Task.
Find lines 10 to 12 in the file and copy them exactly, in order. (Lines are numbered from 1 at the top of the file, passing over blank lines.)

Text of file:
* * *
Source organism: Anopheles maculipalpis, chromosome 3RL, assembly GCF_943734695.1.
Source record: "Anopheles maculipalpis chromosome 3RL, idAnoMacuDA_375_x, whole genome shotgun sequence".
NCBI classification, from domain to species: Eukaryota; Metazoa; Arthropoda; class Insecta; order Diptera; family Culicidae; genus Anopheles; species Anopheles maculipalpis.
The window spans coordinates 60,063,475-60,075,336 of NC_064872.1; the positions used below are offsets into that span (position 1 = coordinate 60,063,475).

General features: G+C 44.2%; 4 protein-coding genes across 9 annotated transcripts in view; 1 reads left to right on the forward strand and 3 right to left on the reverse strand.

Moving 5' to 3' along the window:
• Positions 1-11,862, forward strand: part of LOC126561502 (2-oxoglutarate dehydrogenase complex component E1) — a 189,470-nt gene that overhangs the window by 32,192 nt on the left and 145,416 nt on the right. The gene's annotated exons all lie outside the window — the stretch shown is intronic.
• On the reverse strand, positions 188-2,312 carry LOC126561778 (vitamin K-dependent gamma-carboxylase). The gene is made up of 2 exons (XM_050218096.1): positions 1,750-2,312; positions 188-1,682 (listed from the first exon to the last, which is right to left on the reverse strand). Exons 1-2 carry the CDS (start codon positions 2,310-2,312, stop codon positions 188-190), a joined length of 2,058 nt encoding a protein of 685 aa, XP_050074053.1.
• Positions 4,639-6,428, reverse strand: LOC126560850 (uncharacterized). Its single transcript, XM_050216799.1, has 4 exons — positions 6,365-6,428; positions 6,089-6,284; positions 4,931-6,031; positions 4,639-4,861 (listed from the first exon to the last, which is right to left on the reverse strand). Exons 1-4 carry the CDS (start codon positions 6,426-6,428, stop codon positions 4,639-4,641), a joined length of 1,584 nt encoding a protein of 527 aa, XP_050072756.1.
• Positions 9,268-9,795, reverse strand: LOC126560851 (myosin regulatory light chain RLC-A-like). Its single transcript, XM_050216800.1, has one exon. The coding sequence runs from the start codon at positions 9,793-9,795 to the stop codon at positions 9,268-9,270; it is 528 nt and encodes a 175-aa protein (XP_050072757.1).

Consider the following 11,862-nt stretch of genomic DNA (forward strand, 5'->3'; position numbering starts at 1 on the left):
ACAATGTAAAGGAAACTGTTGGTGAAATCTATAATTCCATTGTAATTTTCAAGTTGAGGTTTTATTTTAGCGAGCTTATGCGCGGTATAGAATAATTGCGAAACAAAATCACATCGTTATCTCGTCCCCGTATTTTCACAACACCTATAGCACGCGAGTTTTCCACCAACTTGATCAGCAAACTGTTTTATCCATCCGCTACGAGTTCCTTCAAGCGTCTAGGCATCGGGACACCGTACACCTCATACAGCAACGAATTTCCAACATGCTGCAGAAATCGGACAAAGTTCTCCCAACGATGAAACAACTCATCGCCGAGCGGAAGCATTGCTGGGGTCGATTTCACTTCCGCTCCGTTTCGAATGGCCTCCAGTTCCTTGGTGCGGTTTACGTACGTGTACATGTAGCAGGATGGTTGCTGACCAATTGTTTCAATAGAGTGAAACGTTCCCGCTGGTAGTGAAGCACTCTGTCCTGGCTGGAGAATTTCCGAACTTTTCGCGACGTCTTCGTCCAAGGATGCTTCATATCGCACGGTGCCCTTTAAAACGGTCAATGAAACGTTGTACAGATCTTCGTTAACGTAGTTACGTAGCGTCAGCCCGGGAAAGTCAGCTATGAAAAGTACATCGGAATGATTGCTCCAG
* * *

• Positions 9,268-9,795, reverse strand: LOC126560851 (myosin regulatory light chain RLC-A-like). Its single transcript, XM_050216800.1, has one exon. The coding sequence runs from the start codon at positions 9,793-9,795 to the stop codon at positions 9,268-9,270; it is 528 nt and encodes a 175-aa protein (XP_050072757.1).

Consider the following 11,862-nt stretch of genomic DNA (forward strand, 5'->3'; position numbering starts at 1 on the left):
ACAATGTAAAGGAAACTGTTGGTGAAATCTATAATTCCATTGTAATTTTCAAGTTGAGGTTTTATTTTAGCGAGCTTATGCGCGGTATAGAATAATTGCGAAACAAAATCACATCGTTATCTCGTCCCCGTATTTTCACAACACCTATAGCACGCGAGTTTTCCACCAACTTGATCAGCAAACTGTTTTATCCATCCGCTACGAGTTCCTTCAAGCGTCTAGGCATCGGGACACCGTACACCTCATACAGCAACGAATTTCCAACATGCTGCAGAAATCGGACAAAGTTCTCCCAACGATGAAACAACTCATCGCCGAGCGGAAGCATTGCTGGGGTCGATTTCACTTCCGCTCCGTTTCGAATGGCCTCCAGTTCCTTGGTGCGGTTTACGTACGTGTACATGTAGCAGGATGGTTGCTGACCAATTGTTTCAATAGAGTGAAACGTTCCCGCTGGTAGTGAAGCACTCTGTCCTGGCTGGAGAATTTCCGAACTTTTCGCGACGTCTTCGTCCAAGGATGCTTCATATCGCACGGTGCCCTTTAAAACGGTCAATGAAACGTTGTACAGATCTTCGTTAACGTAGTTACGTAGCGTCAGCCCGGGAAAGTCAGCTATGAAAAGTACATCGGAATGATTGCTCCAG